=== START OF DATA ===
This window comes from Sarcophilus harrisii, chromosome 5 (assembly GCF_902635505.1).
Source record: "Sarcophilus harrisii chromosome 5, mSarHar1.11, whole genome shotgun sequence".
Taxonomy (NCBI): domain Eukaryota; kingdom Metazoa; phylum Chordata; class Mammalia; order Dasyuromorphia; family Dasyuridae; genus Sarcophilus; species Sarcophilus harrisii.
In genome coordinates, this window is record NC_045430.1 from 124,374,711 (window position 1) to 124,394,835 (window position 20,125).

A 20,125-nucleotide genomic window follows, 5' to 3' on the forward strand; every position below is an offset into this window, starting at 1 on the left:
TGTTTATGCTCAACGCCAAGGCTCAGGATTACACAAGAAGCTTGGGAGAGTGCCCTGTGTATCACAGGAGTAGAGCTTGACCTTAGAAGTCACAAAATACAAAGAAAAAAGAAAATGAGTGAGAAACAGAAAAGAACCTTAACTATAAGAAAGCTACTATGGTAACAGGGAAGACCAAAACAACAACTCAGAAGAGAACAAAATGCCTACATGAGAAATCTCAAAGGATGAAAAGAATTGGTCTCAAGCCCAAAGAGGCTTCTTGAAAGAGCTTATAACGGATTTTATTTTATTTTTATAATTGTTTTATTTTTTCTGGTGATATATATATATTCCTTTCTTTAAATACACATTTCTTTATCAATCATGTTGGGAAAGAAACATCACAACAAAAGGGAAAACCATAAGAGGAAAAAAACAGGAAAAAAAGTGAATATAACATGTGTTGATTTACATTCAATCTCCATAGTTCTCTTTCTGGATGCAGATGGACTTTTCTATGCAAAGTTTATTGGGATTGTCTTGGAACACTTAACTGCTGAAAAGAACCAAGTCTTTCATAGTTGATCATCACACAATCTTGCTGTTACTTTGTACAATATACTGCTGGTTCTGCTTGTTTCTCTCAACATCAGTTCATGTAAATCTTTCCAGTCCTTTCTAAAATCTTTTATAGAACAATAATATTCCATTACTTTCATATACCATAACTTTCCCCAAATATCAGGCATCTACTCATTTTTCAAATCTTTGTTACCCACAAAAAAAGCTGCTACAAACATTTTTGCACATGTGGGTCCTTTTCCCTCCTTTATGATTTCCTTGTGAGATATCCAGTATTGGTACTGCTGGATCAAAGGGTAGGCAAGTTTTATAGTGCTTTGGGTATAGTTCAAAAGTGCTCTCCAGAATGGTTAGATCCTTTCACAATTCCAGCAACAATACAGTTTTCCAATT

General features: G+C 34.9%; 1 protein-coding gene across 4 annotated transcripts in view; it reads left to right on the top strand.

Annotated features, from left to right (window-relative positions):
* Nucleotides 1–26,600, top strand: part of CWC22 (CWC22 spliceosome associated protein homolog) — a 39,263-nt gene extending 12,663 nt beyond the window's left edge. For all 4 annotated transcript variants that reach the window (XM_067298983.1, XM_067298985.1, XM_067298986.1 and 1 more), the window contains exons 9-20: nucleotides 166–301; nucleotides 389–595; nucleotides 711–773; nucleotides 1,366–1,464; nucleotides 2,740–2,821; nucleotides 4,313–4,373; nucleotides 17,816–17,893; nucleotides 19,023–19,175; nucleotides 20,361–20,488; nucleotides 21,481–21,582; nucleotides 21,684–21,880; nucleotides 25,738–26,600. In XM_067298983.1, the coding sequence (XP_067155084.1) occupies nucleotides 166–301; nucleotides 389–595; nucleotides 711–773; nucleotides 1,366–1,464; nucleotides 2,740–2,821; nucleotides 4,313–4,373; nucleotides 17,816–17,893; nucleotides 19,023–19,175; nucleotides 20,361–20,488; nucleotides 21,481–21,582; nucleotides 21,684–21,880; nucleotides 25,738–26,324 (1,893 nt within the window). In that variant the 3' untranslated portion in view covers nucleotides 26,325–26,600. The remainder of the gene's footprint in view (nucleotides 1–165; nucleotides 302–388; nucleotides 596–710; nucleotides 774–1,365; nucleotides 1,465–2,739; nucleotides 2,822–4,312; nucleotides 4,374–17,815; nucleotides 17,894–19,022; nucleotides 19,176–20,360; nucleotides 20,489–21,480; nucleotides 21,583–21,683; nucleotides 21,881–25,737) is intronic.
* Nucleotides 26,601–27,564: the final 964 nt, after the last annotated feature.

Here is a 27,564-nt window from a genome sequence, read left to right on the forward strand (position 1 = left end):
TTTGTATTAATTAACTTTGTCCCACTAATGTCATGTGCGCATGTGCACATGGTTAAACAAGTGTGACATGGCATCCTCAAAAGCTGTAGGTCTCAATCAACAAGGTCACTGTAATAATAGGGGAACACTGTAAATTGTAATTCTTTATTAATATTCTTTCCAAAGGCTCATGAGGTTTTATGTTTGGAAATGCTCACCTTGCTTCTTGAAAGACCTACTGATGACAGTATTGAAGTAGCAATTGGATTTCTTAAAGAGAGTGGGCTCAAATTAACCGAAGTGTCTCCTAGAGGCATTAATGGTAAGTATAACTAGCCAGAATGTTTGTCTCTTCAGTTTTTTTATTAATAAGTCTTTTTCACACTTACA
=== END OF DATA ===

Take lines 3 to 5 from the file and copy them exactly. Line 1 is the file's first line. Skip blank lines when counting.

Taxonomy (NCBI): domain Eukaryota; kingdom Metazoa; phylum Chordata; class Mammalia; order Dasyuromorphia; family Dasyuridae; genus Sarcophilus; species Sarcophilus harrisii.
In genome coordinates, this window is record NC_045430.1 from 124,374,711 (window position 1) to 124,394,835 (window position 20,125).

A 20,125-nucleotide genomic window follows, 5' to 3' on the forward strand; every position below is an offset into this window, starting at 1 on the left: